I’m ignoring all sorts of important questions here about what is causing the difference in pay. Is it signaling, human capital, something else, or some combination of all these? Yes. But regardless of your preferred explanation for the college wage premium, there’s pretty solid evidence of a sheepskin effect.

Putting It All Together

I’ve now explored taxes, housing, and college education prices using a family like the Simpsons. But what if we put it all together? How are high school graduates doing?

The best way to do this is probably the simple chart you’ve been thinking of all along: median income adjusted for inflation. Some things have gotten cheaper (housing, TVs), some more expensive (college, probably healthcare), but to get a sense of the total effect, we need to adjust for all prices. The chart below is that calculation, using Census data on median earnings for full-time, year-round workers, male high school graduates aged 25 and older. The data starts in 1991. You can get some earlier estimates from different data series, but if we want a consistent series 1991 is the best we can do.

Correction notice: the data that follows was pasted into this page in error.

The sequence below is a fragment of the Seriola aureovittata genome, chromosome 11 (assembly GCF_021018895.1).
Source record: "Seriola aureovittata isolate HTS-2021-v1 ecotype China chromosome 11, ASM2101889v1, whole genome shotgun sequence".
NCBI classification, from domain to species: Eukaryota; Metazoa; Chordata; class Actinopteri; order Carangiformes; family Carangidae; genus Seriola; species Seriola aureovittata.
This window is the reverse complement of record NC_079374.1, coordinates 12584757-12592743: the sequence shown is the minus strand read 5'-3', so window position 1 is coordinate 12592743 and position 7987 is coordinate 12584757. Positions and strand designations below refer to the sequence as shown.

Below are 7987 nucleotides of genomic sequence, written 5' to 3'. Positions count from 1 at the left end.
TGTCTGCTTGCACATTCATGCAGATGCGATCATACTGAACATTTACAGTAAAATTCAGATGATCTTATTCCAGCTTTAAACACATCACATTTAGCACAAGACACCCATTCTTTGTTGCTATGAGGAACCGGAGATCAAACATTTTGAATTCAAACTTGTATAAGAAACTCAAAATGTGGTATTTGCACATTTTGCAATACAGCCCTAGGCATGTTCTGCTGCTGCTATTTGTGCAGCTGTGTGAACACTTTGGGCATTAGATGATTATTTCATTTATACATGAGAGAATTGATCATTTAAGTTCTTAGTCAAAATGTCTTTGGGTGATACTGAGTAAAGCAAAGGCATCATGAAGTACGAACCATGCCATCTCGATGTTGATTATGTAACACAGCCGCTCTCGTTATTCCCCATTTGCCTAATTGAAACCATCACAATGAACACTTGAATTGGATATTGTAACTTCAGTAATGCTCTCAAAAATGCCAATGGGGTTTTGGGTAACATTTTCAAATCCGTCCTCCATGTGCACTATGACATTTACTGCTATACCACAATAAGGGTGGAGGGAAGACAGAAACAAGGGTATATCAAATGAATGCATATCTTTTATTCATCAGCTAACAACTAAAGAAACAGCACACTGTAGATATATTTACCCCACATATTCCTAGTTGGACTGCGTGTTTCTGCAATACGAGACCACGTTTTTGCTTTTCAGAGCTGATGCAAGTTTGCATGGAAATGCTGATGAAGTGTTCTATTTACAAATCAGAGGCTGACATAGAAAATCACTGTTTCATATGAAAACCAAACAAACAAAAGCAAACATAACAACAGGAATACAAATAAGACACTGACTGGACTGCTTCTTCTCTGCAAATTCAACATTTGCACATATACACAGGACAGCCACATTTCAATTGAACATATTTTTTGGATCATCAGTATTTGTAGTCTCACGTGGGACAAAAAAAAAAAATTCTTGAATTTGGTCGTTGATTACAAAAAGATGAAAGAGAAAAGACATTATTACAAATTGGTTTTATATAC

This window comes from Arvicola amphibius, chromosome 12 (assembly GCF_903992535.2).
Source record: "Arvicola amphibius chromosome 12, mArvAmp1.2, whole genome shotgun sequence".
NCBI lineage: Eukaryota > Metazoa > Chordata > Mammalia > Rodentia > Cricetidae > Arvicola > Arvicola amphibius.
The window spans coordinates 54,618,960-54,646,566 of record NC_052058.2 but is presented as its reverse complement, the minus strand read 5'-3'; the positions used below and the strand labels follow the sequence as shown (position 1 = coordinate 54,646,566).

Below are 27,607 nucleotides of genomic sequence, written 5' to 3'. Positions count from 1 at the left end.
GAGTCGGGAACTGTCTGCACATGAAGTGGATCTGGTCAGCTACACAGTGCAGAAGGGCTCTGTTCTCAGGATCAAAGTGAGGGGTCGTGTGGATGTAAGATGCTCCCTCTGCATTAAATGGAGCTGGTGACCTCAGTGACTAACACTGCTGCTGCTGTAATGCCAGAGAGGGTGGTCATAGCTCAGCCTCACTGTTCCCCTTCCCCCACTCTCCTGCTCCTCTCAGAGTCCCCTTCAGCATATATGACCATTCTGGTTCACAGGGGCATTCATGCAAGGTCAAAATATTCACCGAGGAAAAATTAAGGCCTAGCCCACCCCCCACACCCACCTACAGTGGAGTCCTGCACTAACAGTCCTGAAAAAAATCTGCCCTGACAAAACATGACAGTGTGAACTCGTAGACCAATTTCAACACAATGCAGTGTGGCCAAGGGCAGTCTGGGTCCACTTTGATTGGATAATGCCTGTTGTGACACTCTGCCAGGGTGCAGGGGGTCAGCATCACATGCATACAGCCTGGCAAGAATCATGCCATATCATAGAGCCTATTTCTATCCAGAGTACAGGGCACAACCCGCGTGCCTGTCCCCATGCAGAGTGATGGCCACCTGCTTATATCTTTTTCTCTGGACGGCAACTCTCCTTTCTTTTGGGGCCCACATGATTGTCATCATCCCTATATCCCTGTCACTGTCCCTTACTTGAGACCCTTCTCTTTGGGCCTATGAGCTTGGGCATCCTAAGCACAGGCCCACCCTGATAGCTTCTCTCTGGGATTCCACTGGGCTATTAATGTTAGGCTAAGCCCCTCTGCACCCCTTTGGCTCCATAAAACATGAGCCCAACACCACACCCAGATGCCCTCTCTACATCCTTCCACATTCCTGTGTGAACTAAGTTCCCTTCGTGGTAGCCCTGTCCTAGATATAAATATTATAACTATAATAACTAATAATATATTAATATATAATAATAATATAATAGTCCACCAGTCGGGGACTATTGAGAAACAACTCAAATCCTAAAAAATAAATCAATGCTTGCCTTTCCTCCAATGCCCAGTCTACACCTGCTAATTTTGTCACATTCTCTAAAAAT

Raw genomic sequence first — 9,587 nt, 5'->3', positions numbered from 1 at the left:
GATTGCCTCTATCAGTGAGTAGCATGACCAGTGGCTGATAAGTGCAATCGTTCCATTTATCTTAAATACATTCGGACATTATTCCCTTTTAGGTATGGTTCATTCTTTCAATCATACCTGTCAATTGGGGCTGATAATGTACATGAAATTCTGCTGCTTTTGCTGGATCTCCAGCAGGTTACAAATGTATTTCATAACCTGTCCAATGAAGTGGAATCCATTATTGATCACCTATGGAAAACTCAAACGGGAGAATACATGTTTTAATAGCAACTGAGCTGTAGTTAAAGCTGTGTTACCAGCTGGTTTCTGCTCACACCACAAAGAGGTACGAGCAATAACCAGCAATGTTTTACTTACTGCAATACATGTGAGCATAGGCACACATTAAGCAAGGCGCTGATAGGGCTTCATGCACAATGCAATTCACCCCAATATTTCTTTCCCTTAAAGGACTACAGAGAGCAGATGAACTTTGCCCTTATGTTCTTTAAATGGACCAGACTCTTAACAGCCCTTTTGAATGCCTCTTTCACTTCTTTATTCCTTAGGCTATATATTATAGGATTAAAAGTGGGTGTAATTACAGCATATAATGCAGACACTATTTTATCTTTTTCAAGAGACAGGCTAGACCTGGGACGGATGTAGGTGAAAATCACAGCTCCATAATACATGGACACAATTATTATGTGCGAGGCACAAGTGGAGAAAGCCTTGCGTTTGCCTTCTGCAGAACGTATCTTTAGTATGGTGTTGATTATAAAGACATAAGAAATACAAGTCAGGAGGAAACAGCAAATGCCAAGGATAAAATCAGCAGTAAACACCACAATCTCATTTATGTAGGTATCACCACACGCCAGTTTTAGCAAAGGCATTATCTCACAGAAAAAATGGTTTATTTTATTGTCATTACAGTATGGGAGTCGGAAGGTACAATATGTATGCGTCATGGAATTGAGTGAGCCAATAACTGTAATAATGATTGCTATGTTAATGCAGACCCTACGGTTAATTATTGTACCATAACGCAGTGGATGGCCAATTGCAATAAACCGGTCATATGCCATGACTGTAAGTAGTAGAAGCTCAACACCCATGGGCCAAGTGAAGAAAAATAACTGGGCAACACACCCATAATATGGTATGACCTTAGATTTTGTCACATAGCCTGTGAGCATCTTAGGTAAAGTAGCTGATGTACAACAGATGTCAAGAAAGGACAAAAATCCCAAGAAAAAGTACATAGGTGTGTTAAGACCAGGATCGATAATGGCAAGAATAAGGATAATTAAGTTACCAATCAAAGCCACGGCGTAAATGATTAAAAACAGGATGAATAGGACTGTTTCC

And from the chart we see that real incomes of male high school graduates are… pretty flat. That’s not good, but let’s contextualize. First, claims that it’s harder for these workers to make ends meet aren’t true. It’s roughly no easier, but also no harder. Definitely wage stagnation, but also not “falling behind.”

And also, high school graduates are a shrinking part of the workforce in the United States. You probably already knew this. But it wasn’t until after the year 2000 that college grads became the largest category of workers in the US. In the early 1990s, high school graduates (folks like Homer) were by far the largest single category of workers. Now, it’s by far college graduates, and those with some college or a 2-year degree are roughly equal in size to high school graudates. So, while the income stagnation we see for high school grads is not good, it’s affecting a shrinking portion of workers in the US.

COVID Deaths, Excess Deaths, and the Non-Elderly (Revisited)

While we know that COVID primarily affects the elderly, the mortality and other effects on the non-elderly aren’t trivial. I have explored this in several past posts, such as this November 2021 post on Americans in their 30s and 40s. But now we have more complete (though not fully complete) mortality data for 2021, so it’s worth revisiting the question of COVID and the non-elderly again.